Jeff Faux

Jeff Faux was the founder, and is now Distinguished Fellow, of the Economic Policy Institute. His latest book is The Servant Economy.

Recent Articles

Breaking the Consensus (Finally)

For the first time in a long time, it may be politically achievable to make globalization work for working Americans.

The bipartisan consensus that has integrated Americans into the global economy over the last two decades is clearly in trouble. Polls show a majority of voters skeptical of free trade, and November's election shifted at least 7 Senate and 30 House seats from supporters of current trade policies to outspoken critics. When Wall Street's Robert Rubin -- who as Bill Clinton's Treasury Secretary guided the policies that exposed U.S. workers to low-wage competition in the 1990's -- met with House Democrats in December, he was greeted with a chorus of complaints about outsourced jobs, depleted local tax bases and shrinking opportunities for young people. Rubin responded that, in the interests of party unity, they ought to drop the subject. They told him he was out of touch. For two decades, leaders of both political parties have assured members of Congress and the public that de-regulating imports and exports would make the typical American working family richer. It was said to be Economics...

Canoeing Life's River

I grew up in an urban world of concrete and asphalt. Nature was a few weeds sprouting from sidewalk cracks in August. Summer camp was for rich kids. So I spent a lot of time dreaming of living in the wilderness, fueled by images from James Fennimore Cooper -- the buckskin-clad deerslayer paddling down rivers, hunting, fishing, and fighting bad guys. Most kids saw their first car as a ticket out of the neighborhood. I dreamed of owning a canoe. It was a long time coming. I spent my first decade as an adult fighting a war on poverty and against a war in Vietnam. Then, burned out after the 1972 defeat of George McGovern, I joined other despairing lefties to find hope in rural life. I cashed in everything and moved my family to a run-down blueberry farm in Maine. One spring day, a neighbor told me he was selling his canoe. The canoes of my childhood fantasies were birch bark; this was 16 feet of banged up fiberglass. But it was $60, with three paddles and a patch kit thrown in. The day...

Viva López!

The dramatic political crisis that had menaced Mexico's nascent democracy for the past month is settled. As a result, the country's next president may well be a populist from a left-wing party -- a prospect that gives heartburn to Washington and Wall Street. For the past year, Andrés Manuel López Obrador , the mayor of Mexico City, has consistently led all other potential candidates in polling match-ups for the 2006 election. To counter this threat, the two major conservative parties in Mexico's congress -- President Vicente Fox's Partido Acción Nacional and its erstwhile rival, the Partido Revolucionario Institucional (PRI), which ruled Mexico for 71 years before Fox's election in 2000 -- passed a law in early April aimed at indicting López Obrador on a trumped-up charge involving a minor land dispute. This would have prohibited him from running. The plot backfired when citizens became outraged at such a transparent attempt to undercut López Obrador's right to be on the ballot and,...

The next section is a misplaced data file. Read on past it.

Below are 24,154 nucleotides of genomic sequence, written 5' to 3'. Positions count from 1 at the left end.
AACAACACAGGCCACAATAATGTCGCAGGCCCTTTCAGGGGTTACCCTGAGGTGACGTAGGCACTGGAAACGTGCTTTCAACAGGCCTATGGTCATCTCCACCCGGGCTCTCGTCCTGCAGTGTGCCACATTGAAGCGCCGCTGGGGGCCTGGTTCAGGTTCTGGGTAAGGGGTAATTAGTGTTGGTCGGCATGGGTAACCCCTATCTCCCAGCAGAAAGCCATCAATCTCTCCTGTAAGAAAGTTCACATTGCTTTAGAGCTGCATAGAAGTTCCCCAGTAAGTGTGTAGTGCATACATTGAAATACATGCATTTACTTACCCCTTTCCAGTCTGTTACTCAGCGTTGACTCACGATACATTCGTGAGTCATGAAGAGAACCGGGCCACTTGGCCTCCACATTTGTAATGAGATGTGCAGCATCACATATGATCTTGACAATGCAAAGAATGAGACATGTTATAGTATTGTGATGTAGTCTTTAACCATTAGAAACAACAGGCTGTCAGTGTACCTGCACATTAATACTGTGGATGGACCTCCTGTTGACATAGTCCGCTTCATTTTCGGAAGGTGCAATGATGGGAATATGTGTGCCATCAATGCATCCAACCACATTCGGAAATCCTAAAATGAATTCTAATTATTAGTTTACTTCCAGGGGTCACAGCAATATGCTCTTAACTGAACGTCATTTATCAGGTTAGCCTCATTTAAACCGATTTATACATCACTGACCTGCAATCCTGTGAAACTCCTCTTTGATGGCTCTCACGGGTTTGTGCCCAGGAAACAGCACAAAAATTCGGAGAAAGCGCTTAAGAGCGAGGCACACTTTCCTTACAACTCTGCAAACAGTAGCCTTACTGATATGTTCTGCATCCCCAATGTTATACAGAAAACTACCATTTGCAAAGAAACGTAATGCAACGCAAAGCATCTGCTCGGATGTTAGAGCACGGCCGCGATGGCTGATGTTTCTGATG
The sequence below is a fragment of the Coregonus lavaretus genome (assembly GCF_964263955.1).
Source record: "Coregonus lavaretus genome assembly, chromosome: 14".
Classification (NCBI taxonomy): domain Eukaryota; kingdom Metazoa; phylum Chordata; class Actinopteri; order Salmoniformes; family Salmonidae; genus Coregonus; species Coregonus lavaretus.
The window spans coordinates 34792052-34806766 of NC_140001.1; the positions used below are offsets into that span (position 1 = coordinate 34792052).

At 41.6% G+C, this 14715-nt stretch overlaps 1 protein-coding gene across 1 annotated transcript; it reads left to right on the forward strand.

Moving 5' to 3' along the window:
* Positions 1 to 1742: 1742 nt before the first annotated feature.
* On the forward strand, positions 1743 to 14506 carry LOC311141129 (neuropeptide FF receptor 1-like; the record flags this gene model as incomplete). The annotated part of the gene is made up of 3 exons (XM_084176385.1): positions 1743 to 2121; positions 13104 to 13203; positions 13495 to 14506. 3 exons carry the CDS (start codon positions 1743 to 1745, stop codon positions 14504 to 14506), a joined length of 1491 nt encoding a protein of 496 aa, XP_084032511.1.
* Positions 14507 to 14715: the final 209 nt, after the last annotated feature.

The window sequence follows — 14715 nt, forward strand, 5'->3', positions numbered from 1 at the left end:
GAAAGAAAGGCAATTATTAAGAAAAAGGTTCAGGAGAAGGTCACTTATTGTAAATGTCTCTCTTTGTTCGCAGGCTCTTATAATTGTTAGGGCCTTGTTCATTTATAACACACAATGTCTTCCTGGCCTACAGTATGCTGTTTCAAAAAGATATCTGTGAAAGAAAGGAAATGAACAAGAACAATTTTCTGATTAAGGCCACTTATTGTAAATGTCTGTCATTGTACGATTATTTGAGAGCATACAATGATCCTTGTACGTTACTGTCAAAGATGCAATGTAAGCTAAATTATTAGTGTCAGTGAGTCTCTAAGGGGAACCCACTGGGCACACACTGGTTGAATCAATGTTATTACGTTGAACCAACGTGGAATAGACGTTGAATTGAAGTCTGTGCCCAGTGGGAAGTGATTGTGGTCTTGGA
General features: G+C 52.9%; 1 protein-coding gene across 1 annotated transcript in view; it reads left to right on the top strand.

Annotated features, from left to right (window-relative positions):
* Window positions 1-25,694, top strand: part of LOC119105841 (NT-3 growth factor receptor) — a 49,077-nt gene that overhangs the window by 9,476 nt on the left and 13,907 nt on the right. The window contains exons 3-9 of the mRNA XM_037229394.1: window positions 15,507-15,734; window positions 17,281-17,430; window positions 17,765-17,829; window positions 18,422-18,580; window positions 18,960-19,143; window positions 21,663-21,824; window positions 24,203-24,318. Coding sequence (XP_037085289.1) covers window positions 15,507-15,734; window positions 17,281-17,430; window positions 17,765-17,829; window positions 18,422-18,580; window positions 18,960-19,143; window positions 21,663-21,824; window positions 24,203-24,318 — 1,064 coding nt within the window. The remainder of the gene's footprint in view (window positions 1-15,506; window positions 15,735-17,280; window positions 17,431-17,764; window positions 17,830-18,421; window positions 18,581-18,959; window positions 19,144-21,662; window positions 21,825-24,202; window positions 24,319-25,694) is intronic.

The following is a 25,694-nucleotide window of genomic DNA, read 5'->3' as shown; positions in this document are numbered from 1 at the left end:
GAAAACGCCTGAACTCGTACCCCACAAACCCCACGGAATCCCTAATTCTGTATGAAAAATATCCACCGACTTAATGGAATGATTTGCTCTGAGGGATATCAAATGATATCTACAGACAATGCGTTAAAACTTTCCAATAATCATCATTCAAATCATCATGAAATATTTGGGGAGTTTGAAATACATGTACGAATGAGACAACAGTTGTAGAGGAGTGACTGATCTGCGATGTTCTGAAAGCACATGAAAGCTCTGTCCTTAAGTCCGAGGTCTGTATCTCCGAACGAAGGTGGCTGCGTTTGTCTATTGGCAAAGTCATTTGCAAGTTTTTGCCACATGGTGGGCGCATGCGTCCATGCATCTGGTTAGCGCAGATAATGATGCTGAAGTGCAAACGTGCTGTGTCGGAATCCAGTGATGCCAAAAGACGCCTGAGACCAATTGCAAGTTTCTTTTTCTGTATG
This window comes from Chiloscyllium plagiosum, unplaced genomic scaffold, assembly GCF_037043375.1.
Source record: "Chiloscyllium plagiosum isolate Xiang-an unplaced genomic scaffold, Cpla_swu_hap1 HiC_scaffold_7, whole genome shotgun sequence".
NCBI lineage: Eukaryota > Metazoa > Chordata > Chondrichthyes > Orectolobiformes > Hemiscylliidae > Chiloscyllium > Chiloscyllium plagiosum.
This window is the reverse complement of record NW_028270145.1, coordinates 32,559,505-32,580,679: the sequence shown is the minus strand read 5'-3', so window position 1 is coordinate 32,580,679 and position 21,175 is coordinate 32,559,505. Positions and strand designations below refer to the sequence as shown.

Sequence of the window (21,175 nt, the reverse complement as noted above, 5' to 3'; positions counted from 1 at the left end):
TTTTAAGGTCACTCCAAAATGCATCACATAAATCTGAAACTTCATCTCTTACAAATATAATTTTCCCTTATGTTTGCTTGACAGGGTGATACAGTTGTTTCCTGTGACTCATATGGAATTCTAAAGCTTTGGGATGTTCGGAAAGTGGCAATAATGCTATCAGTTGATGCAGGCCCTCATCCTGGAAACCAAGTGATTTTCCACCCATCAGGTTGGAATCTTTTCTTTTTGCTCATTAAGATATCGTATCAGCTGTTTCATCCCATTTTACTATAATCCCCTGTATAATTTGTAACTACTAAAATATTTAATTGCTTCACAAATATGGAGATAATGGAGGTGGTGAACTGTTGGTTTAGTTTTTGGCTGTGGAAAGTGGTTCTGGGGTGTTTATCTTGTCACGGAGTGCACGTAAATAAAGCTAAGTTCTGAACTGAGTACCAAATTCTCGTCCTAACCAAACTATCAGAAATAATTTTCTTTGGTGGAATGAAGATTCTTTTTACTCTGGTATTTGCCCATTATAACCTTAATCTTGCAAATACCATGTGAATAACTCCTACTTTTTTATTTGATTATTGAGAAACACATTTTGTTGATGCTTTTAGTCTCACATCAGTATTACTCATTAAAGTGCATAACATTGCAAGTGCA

The Mess In Mexico

Mexico's fragile democracy is under attack from its own government -- and may not survive. Yet the Bush administration's neoconservatives, who almost daily proclaim their commitment to protect -- and indeed impose -- free elections in the world's every nook and cranny, are silent. Turns out that their defense of democracy extends only to candidates who meet their approval. For more than a year now, polls have shown Andrés Manuel López Obrador, the populist, left-of-center mayor of Mexico City, leading all potential candidates in next year's presidential election. In response to this populist threat, the two major parties, both heavily supported by Mexican big business, have colluded to deny López the right to run for president. On April 7, their combined majority in Mexico's Congress in effect ordered the federal government to indict López Obrador on a transparently trumped-up charge. He is accused of approving a city project to widen a road to a public hospital on a small piece of...

All Action, No Talk

A California Labor Union leader once described to me the 1966 campaign to re-elect Democrat Pat Brown as governor. “We had a massive campaign to identify our voters,” he said, “we contacted everyone at least twice, and we did a tremendous job of getting them to the polls on election day -- where they voted for Ronald Reagan.” This year, labor and its Democratic allies mobilized their voters more effectively than ever before. They began early, raised lots of money, and recruited thousands of inspired volunteers who helped raise the turnout for the Democrats in the battleground states. Moreover, the political stars seemed to be in alignment: the flat economy, sky-high gas prices and health-care costs, and corporate scandals -- and the incompetence of the administration every day on issues from Iraq to flu vaccine. “We know how to do the ground campaign,” explained a campaign official on election night, when we regrouped at a campaign headquarters in suburban Philadelphia as early...

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